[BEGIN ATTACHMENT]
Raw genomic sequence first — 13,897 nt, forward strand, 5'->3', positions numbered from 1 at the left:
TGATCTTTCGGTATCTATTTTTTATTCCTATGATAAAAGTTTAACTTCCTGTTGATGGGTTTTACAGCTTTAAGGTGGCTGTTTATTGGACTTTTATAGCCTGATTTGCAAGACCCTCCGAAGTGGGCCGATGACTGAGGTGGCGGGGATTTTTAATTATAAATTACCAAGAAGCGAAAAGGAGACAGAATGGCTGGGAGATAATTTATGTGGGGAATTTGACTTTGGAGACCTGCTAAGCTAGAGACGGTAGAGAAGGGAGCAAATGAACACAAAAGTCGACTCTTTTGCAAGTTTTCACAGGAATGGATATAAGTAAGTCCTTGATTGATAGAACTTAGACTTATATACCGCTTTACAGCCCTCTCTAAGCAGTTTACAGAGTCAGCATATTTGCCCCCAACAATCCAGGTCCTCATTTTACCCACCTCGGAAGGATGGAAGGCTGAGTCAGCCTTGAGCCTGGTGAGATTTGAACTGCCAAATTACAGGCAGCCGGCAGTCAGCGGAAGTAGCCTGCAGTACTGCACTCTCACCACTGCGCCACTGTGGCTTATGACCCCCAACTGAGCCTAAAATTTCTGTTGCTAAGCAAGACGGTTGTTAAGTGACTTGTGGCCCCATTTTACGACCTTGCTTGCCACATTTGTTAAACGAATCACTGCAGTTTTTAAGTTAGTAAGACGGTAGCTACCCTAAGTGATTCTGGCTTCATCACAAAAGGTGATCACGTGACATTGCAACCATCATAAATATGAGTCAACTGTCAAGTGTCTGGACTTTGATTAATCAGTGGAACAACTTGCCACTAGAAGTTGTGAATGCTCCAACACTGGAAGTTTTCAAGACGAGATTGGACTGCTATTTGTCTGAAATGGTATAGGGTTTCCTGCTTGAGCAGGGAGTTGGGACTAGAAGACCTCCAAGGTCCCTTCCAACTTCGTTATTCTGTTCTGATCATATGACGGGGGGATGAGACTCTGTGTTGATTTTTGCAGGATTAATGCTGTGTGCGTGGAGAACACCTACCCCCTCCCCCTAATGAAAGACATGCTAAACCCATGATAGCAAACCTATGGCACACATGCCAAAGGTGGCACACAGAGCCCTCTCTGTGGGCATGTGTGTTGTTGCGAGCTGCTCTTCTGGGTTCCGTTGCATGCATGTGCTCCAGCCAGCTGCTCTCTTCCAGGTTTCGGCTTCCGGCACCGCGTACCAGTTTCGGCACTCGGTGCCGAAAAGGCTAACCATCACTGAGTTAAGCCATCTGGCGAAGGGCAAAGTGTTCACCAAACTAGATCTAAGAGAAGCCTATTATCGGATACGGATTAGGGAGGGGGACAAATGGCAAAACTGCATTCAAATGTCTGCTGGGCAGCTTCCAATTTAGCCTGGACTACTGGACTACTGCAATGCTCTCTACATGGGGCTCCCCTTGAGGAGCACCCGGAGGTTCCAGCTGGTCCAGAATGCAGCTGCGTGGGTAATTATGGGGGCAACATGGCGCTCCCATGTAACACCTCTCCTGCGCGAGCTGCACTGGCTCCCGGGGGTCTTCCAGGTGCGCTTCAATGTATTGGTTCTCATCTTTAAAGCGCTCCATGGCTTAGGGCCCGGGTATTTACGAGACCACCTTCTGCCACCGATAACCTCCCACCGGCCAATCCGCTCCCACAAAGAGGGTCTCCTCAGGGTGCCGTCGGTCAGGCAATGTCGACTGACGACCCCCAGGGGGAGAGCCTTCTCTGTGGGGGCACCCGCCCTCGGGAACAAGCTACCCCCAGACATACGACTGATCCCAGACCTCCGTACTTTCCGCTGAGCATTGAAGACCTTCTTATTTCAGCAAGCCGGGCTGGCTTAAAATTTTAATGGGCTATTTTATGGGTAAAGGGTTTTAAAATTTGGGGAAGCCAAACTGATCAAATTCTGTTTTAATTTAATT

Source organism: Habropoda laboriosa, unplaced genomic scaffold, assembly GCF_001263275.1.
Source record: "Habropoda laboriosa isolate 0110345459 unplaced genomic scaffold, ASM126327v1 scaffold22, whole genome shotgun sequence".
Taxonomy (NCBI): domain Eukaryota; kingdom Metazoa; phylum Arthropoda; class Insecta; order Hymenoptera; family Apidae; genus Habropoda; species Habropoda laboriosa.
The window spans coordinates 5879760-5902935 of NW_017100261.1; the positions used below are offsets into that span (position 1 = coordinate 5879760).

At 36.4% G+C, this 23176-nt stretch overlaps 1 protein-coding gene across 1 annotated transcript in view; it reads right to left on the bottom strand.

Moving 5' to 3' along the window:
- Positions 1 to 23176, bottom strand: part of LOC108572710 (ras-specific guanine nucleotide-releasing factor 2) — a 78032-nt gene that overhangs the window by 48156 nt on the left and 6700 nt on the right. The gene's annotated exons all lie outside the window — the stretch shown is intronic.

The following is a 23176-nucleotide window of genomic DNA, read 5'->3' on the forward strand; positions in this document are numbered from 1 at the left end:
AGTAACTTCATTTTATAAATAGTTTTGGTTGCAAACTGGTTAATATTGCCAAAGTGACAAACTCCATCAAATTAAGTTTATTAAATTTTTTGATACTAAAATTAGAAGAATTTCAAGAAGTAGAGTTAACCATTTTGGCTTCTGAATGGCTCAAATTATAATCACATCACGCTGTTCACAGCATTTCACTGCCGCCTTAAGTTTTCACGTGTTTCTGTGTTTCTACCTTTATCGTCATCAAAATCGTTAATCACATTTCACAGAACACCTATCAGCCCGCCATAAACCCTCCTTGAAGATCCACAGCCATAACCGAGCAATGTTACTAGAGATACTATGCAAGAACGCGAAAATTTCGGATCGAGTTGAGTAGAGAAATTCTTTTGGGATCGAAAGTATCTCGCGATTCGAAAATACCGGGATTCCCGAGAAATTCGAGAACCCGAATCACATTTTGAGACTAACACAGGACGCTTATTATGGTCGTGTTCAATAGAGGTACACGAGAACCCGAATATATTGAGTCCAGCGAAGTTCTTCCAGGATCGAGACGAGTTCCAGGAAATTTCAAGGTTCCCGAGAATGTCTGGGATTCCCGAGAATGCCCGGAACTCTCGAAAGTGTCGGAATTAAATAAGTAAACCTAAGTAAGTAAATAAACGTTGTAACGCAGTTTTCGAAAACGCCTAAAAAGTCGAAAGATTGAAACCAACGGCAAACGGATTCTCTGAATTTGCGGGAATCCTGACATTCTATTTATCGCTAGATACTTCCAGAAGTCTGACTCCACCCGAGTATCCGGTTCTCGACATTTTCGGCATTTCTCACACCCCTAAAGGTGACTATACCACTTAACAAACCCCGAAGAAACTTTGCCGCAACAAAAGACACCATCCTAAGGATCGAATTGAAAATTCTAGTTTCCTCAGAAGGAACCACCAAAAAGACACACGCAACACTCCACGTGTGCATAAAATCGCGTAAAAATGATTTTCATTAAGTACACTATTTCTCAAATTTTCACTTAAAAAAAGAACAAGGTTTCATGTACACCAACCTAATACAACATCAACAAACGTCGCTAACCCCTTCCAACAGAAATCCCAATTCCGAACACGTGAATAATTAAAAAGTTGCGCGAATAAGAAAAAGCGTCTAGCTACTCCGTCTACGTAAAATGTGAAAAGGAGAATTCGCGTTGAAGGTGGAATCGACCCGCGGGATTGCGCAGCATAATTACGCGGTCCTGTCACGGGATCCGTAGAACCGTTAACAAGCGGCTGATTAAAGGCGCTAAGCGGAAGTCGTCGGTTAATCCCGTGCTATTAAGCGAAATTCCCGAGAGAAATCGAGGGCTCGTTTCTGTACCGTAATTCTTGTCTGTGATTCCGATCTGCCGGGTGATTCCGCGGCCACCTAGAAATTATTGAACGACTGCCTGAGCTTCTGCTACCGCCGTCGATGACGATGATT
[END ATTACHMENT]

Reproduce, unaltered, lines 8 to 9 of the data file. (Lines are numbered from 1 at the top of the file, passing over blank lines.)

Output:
Moving 5' to 3' along the window:
- Positions 1 to 23176, bottom strand: part of LOC108572710 (ras-specific guanine nucleotide-releasing factor 2) — a 78032-nt gene that overhangs the window by 48156 nt on the left and 6700 nt on the right. The gene's annotated exons all lie outside the window — the stretch shown is intronic.